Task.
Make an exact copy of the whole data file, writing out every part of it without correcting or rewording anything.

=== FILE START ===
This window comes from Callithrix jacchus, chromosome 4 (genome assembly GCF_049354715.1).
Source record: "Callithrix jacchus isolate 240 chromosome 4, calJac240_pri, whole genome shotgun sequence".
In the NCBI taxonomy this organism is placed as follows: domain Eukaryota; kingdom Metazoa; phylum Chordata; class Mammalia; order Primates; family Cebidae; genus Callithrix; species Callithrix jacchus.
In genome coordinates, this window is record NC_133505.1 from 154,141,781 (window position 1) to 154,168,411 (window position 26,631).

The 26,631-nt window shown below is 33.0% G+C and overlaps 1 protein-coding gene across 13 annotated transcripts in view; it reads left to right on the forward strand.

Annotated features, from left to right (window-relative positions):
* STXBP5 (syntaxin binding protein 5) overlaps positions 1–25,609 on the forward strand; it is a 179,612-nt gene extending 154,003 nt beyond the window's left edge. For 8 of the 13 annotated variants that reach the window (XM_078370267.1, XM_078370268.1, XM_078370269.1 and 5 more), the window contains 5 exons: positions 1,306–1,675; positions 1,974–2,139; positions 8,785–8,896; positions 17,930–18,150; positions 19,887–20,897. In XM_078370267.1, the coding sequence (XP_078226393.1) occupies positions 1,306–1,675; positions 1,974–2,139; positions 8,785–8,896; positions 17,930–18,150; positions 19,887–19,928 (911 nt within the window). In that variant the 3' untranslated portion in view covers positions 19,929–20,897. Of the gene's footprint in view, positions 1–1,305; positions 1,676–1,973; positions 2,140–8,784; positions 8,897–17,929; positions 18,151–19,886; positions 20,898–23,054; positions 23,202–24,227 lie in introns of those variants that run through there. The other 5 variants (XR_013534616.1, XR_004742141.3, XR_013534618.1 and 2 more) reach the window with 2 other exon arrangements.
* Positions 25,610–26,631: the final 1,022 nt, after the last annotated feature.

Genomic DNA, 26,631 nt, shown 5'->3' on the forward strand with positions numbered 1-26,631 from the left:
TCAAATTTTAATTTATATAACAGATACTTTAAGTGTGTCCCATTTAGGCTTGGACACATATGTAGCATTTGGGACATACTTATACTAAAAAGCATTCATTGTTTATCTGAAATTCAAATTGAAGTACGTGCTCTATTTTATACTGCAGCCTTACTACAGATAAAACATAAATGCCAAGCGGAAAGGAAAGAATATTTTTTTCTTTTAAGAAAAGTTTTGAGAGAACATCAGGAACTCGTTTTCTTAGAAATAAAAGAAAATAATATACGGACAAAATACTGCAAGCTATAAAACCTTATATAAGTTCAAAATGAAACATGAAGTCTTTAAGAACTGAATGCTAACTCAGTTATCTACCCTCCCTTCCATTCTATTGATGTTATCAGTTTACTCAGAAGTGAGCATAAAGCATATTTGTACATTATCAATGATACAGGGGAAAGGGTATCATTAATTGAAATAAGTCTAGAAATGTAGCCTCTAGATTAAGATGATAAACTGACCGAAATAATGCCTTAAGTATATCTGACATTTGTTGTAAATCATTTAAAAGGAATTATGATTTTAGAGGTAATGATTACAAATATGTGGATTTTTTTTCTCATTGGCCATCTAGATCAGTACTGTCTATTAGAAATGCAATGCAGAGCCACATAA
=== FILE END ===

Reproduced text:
This window comes from Callithrix jacchus, chromosome 4 (genome assembly GCF_049354715.1).
Source record: "Callithrix jacchus isolate 240 chromosome 4, calJac240_pri, whole genome shotgun sequence".
In the NCBI taxonomy this organism is placed as follows: domain Eukaryota; kingdom Metazoa; phylum Chordata; class Mammalia; order Primates; family Cebidae; genus Callithrix; species Callithrix jacchus.
In genome coordinates, this window is record NC_133505.1 from 154,141,781 (window position 1) to 154,168,411 (window position 26,631).

The 26,631-nt window shown below is 33.0% G+C and overlaps 1 protein-coding gene across 13 annotated transcripts in view; it reads left to right on the forward strand.

Annotated features, from left to right (window-relative positions):
* STXBP5 (syntaxin binding protein 5) overlaps positions 1–25,609 on the forward strand; it is a 179,612-nt gene extending 154,003 nt beyond the window's left edge. For 8 of the 13 annotated variants that reach the window (XM_078370267.1, XM_078370268.1, XM_078370269.1 and 5 more), the window contains 5 exons: positions 1,306–1,675; positions 1,974–2,139; positions 8,785–8,896; positions 17,930–18,150; positions 19,887–20,897. In XM_078370267.1, the coding sequence (XP_078226393.1) occupies positions 1,306–1,675; positions 1,974–2,139; positions 8,785–8,896; positions 17,930–18,150; positions 19,887–19,928 (911 nt within the window). In that variant the 3' untranslated portion in view covers positions 19,929–20,897. Of the gene's footprint in view, positions 1–1,305; positions 1,676–1,973; positions 2,140–8,784; positions 8,897–17,929; positions 18,151–19,886; positions 20,898–23,054; positions 23,202–24,227 lie in introns of those variants that run through there. The other 5 variants (XR_013534616.1, XR_004742141.3, XR_013534618.1 and 2 more) reach the window with 2 other exon arrangements.
* Positions 25,610–26,631: the final 1,022 nt, after the last annotated feature.

Genomic DNA, 26,631 nt, shown 5'->3' on the forward strand with positions numbered 1-26,631 from the left:
TCAAATTTTAATTTATATAACAGATACTTTAAGTGTGTCCCATTTAGGCTTGGACACATATGTAGCATTTGGGACATACTTATACTAAAAAGCATTCATTGTTTATCTGAAATTCAAATTGAAGTACGTGCTCTATTTTATACTGCAGCCTTACTACAGATAAAACATAAATGCCAAGCGGAAAGGAAAGAATATTTTTTTCTTTTAAGAAAAGTTTTGAGAGAACATCAGGAACTCGTTTTCTTAGAAATAAAAGAAAATAATATACGGACAAAATACTGCAAGCTATAAAACCTTATATAAGTTCAAAATGAAACATGAAGTCTTTAAGAACTGAATGCTAACTCAGTTATCTACCCTCCCTTCCATTCTATTGATGTTATCAGTTTACTCAGAAGTGAGCATAAAGCATATTTGTACATTATCAATGATACAGGGGAAAGGGTATCATTAATTGAAATAAGTCTAGAAATGTAGCCTCTAGATTAAGATGATAAACTGACCGAAATAATGCCTTAAGTATATCTGACATTTGTTGTAAATCATTTAAAAGGAATTATGATTTTAGAGGTAATGATTACAAATATGTGGATTTTTTTTCTCATTGGCCATCTAGATCAGTACTGTCTATTAGAAATGCAATGCAGAGCCACATAA